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Home History The Jay House and the Great September Gale

The Jay House and the Great September Gale

Con ed at Jay Hiuse august ends 008

(PHOTO: Con Edison's tree crews trimming limbs at the Jay Estate yesterday.)

Suzanne Clary over at the Jay Heritage Center sent over this piece of history today:

This Day in Rye – September 3, 1821 –

Today is the anniversary of the "Great September Gale" also known as the "Norfolk and Long Island Hurricane of 1821." (How often would we call a hurricane "a gale" today? How many kids who've seen "Wicked" on Broadway would get Frank Baum's play on words that Dorothy's last name was synonymous with the cyclone that carried her off to OZ?) 

Well on September 3, 1821, sustained winds estimated by some to be 135 miles per hour cannonballed into New England. A rapid storm surge of 13 feet in 1 hour was observed and water flooded Manhattan from the Battery to Canal Street – a record which stood unbroken until Hurricane Sandy. The aftermath of this sobering event fascinated Connecticut resident William C. Redfield. A pioneer in the study of hurricanes, and a man known for taking very long walks (he once trekked from New York to Ohio on foot) he followed the horrific trail of downed trees in his home state. He noted the directions in which the ancient green giants had toppled and came up with the earliest model of the circular or whirlwind nature of these weather systems.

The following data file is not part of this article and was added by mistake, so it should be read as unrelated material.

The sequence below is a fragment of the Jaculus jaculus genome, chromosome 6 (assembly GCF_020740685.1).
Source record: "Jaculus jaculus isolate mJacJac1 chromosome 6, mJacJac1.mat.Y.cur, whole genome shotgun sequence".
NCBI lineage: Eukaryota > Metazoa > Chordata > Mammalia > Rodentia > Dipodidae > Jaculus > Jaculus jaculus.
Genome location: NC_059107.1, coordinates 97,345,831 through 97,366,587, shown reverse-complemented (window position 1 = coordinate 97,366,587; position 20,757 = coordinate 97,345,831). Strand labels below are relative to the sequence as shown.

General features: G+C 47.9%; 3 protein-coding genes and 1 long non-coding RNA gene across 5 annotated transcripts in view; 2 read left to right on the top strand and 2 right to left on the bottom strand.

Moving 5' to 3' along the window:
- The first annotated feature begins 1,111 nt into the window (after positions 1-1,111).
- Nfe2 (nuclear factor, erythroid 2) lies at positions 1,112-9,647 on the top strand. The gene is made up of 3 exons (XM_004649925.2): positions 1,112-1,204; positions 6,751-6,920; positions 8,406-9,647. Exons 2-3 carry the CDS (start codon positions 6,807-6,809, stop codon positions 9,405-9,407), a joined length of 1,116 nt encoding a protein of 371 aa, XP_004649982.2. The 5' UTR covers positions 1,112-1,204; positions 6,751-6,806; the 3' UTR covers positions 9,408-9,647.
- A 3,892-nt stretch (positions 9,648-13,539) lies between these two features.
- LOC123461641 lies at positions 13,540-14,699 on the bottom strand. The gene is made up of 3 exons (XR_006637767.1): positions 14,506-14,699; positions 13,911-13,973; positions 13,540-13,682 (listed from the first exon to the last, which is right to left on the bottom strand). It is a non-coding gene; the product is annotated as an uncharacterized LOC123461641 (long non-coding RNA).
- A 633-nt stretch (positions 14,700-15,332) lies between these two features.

Trees in Rye were not spared from this awesome display of Mother Nature’s power.  

One of John Jay’s daughters, Ann wrote from Rye during the disaster.

“Rye 3rd of Sept, 1821 5 o’clock pm.

This tremendous storm is making sad ravages with the beautiful old trees here – all or nearly all have fallen that were round the house. But neither the roof or windows [of the Locusts] have been broken. I rejoice on account of Aunt & Effie that we did not return home this morning. They were both very much alarmed & watched the fine old trees in painful suspense. Indeed it is a relief to know that they are down since there was no way they could weather the storm….If brother Wm can spare time, would it not be well for him to come here and supervise the raising of the trees if that be practical….Effie wishes to know in case brother Wm cannot come, if the trees should be much trimmed.” 

In a letter the next day, Ann’s sister wrote from the Jays’ Bedford home describing the events there and characterizing the storm as “the war of elements.” Though some of the landmark trees at the Jays’ Rye home were undoubtedly raised, many could not be saved. In 1822, Peter Augustus Jay would eventually replant elm trees in the place of the locust trees of his father’s childhood.

The legacy of this disaster 193 years later has led to advances in environmental stewardship and storm preparedness. This includes maintaining our finest specimen trees. At the JayHeritageCenter we are carefully removing heavy vines from ashes, sugar maples and lindens.  Con Edison’s tree crews are also out this week pruning limbs back from wires. These wise practices should keep all of us and many of our “beautiful old trees” a little bit safer from the gales of the future.